Spotlight: Anne Baxter
Anne Baxter was born in Michigan City, Indiana, on May 7, 1923. She was the daughter of a salesman and granddaughter of world-renowned architect Frank Lloyd Wright.

By the time she was 13, she had already appeared on stage in New York to rave reviews. In 1937, Anne went to Hollywood to have a go at the film industry, but she was thought to be too young for film. She returned to the New York and continued to act on Broadway and in summer stock. Anne returned to California two years later to try again.

This time she was given a screen test at 20th Century-Fox and she was signed to a seven-year contract. As often happened during the “studio years” in Hollywood, Anne was loaned out to MGM before she would make a movie with Fox. At home in a variety of parts, she won the Oscar for Best Supporting Actress in 1946 for her work in The Razor’s Edge. She was nominated again in 1950 for performance in the title role of All About Eve, her most memorable role.

In 1960, Anne married Randolph Galt, American owner of a cattle station near Sydney, Australia. She left Hollywood in 1961 for Australia, an experience she described in her critically-acclaimed book Intermission: A True Story. Anne died of a stroke in New York. She was 62.

Other notable movies include Charley’s Aunt (1941), The Fighting Sullivans (1944), and The Ten Commandments (1956).

The Girl with the Dragon Tattoo

The Girl with the Dragon Tattoo (2009) R
I found this to be a fascinatingly complex tale of suspense, but then I didn’t read the book.

It is the story of a computer hacker with a troubled past and a crusading journalist who become the dynamic duo in this Swedish film version of Stieg Larsson’s first suspense novel. The two main characters, each intriguing in their own way, initially occupy separate story lines that converge only because she’s hired to spy on him. The well plotted story becomes a thriller as it takes its time unlocking one mystery only to uncover another.

Be aware that there are some disturbing scenes of violence which can be difficult to view. You have time to watch this film and compare it with the English version arriving in theaters in December.

Spotlight: Ann Sheridan

Spotlight: Ann Sheridan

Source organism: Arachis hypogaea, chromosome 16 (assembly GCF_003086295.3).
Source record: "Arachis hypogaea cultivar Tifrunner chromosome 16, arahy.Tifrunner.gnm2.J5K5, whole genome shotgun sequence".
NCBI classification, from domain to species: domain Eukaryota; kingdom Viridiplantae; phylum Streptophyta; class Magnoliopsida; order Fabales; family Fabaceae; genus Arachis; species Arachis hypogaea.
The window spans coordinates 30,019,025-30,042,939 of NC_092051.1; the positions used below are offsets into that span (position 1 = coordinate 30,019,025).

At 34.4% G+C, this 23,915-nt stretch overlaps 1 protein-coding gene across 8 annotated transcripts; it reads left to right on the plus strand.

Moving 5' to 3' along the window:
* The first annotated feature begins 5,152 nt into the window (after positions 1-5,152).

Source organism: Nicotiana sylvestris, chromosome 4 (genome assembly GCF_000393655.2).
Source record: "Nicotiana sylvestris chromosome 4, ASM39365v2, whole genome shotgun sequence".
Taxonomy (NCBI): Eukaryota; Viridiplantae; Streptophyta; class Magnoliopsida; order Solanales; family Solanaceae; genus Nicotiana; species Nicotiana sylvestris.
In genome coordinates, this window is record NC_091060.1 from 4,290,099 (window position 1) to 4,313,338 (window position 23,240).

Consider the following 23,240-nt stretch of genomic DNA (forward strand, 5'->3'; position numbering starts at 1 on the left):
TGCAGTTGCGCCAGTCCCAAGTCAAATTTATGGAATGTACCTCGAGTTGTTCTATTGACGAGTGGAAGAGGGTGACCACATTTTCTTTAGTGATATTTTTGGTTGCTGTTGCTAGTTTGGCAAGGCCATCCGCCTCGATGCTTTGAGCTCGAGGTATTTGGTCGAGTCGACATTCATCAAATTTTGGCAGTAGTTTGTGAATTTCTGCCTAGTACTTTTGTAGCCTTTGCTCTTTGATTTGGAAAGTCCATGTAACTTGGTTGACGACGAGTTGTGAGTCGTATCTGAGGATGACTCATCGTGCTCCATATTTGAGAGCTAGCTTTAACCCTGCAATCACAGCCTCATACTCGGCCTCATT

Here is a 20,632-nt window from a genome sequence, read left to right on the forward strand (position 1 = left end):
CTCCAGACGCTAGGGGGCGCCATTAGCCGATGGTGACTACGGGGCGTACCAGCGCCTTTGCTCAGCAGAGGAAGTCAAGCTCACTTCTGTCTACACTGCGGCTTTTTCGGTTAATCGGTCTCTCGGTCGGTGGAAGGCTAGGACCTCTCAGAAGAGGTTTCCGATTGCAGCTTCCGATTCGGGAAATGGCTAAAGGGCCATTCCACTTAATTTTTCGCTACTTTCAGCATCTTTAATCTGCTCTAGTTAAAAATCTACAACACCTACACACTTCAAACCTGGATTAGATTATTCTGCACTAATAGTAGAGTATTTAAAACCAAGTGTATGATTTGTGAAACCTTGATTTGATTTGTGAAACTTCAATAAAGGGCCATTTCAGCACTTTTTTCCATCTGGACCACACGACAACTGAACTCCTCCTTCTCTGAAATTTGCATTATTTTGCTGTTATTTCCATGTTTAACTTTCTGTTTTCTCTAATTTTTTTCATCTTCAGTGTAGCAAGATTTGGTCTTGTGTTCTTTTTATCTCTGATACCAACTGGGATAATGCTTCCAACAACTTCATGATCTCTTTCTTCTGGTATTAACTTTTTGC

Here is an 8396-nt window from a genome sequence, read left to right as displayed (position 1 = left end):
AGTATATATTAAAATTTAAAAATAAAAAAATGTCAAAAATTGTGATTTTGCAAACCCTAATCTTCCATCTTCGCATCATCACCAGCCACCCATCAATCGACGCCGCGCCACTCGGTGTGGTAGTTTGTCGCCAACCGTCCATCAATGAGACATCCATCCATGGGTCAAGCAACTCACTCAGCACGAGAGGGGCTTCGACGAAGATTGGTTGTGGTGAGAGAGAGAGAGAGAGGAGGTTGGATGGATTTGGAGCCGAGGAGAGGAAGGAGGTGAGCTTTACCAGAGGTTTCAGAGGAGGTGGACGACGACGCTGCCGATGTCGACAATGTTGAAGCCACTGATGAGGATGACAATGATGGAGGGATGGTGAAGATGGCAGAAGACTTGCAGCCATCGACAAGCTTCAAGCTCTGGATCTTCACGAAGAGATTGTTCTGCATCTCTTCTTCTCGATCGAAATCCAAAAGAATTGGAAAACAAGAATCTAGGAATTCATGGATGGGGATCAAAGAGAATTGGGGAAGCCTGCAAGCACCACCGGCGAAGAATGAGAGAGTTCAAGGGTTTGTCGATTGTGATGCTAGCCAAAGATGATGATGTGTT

Ann Sheridan was making movies in the days when Hollywood marketed movie stars by giving starlets names like “the Oomph Girl.” Ann Sheridan was a glamour girl, but she specialized in playing the hard-boiled type. Although she never really made the top rank of great stars, she always made the movie better because of her warmth and intelligence.

The 1940s was Sheridan’s most fertile movie-making decade when she made Angels with Dirty Faces (with Humphrey Bogart), Torrid Zone (with James Cagney and Pat O’Brien), Castle on the Hudson (with John Garfield), City for Conquest (with James Cagney), The Man Who Came to Dinner (with Monty Woolley and Bette Davis), and I was a Male War Bride (with Cary Grant). All of these and more are available at Indian Prairie.

Her work in King’s Row (1942) demonstrated her acting ability and opened the door to a wider variety of parts. The film, which also features Ronald Reagan, is the story of a group young people growing up in a small American town in 1890. The social pressure, challenges and tragedies of their lives make for an emotional, albeit melodramatic movie.

Mother of Mine

Mother of Mine (2005)
This Finnish/Swedish film directed by Klaus Härö received good reviews from the Finnish press and several awards internationally.

Mother of Mine is based on a novel by Heikki Hietamies. During the Winter War (which began with a Soviet offensive on November 30, 1939 — three months after the start of World War II) Eero, like many Finnish children, is sent to Sweden as a refugee. He is forever conflicted because he feels his own mother abandoned him and his adoptive mother has a hard time accepting him.